Florida Supreme Court justices expressed disdain Thursday for the conduct of three Tampa lawyers who orchestrated the DUI arrest of a rival amid a high-profile lawsuit involving two radio shock jocks.
One of the three, Stephen Diaco, has already accepted permanent disbarment.
The other two, Robert D. Adams and Adam Filthaut, were before the court asking for a less severe form of disbarment that would allow them to reapply for admission to the Florida Bar after five years.
But Adams' attorney, William Jung, barely got started on his oral argument before the scolding began. Jung recalled Adams' prior testimony that he had never before committed such an error in judgment.
"I would hope not," Justice R. Fred Lewis shot back. "I have never encountered behavior like this, and calculated and planned behavior. This is not, 'Okay, I made a mistake. I shouldn't have signed that check.' "
Adams' attorney said it would be inconsistent with precedent to impose permanent disbarment.
But Lewis responded, "It could be we've never seen a case this bad. Is that possible?"
In August, Pinellas Senior Judge W. Douglas Baird, acting as a Bar referee, found Diaco, Adams and Filthaut responsible for arranging the Jan. 23, 2013, arrest of opposing counsel C. Philip Campbell.
It was a coordinated assault of flirtation and text messaging, sealed by a friendship with a Tampa cop.
Campbell, then 64, was representing radio personality Todd "MJ" Schnitt, who had a defamation lawsuit pending against Bubba the Love Sponge Clem. The firm of Adams & Diaco, where Filthaut also worked, represented Clem.
One of its paralegals, Melissa Personius, spotted Campbell drinking at Malio's in downtown Tampa and let her boss know. That was Adams. The lawyers made sure a Tampa police officer was waiting when Campbell took the wheel of the paralegal's car, according to testimony. The officer, Sgt. Ray Fernandez, has since been fired.
Justice Barbara Pariente called the lawyers' conduct "egregious" and "outrageous." Chief Justice Jorge Labarga asked why no one had said, "I can't do this. This is wrong. I'm out of here."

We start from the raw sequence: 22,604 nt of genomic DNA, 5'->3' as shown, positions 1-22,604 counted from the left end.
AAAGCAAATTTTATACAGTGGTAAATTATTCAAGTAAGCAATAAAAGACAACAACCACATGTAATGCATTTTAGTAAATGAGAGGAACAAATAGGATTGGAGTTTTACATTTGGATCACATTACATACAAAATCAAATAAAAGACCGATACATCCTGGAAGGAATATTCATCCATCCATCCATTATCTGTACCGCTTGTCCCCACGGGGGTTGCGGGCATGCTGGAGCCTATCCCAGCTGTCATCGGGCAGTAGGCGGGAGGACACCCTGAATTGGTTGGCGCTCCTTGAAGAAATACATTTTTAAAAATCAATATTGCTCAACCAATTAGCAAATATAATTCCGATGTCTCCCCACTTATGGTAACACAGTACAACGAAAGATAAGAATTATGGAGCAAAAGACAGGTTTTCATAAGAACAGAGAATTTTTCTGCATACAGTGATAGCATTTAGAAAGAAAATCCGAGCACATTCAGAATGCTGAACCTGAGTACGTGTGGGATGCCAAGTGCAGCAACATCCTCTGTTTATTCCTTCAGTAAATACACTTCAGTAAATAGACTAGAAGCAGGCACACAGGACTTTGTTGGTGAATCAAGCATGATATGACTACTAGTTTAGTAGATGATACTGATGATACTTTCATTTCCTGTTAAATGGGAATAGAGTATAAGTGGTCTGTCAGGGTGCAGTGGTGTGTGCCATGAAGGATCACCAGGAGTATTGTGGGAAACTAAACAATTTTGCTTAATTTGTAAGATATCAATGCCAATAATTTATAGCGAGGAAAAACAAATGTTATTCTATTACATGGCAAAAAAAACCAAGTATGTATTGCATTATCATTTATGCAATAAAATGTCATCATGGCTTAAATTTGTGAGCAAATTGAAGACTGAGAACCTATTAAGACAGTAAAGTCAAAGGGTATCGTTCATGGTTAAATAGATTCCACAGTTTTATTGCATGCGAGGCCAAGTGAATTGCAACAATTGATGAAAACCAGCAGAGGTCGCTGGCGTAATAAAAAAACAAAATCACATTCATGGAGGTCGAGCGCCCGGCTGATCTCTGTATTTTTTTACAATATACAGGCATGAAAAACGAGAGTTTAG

The court did not immediately rule Thursday. In arguments, attorneys for Adams and Filthaut tried to distance the actions of their clients from those of Diaco, casting him as an instigator with more to gain by discrediting Campbell.
Jung said Adams was never in the courtroom during the civil case of the radio personalities, which went on for years. Diaco, not Adams, had publicly disparaged Campbell over the setup DUI arrest. Filthaut, not Adams, knew the police officer.
Mark O'Brien, who represents Filthaut, said a phone call to the cop was his client's only mistake.
"Mr. Filthaut would not have been involved if not for his friendship with the officer," O'Brien said.
He characterized Filthaut as a "citizen informer" tipping off a DUI cop as he had done before. But Pariente wasn't buying that Filthaut acted out of vigilance.
"Come on," she scoffed.
Florida Bar attorney Jodi Thompson said Filthaut's role was an important one.
"Mr. Filthaut was the ingredient in the conspiracy that made it work," she said. "Without Mr. Filthaut's close personal friendship with a law enforcement officer who trusted him and didn't have a suspicion of what was going on, this would not have happened."
O'Brien suggested Filthaut was manipulated into his role by Diaco. But Justice Peggy Quince said Filthaut could have walked away.
Justice Charles Canady said even people with less culpability than others may be eligible for the highest sanction.
"There's not an unlimited range of punishment," he said.
"Perhaps if something more could have been done," he said, referring to Diaco, "it would be done."
Patty Ryan can be reached at (813) 226-3382 or email@example.com.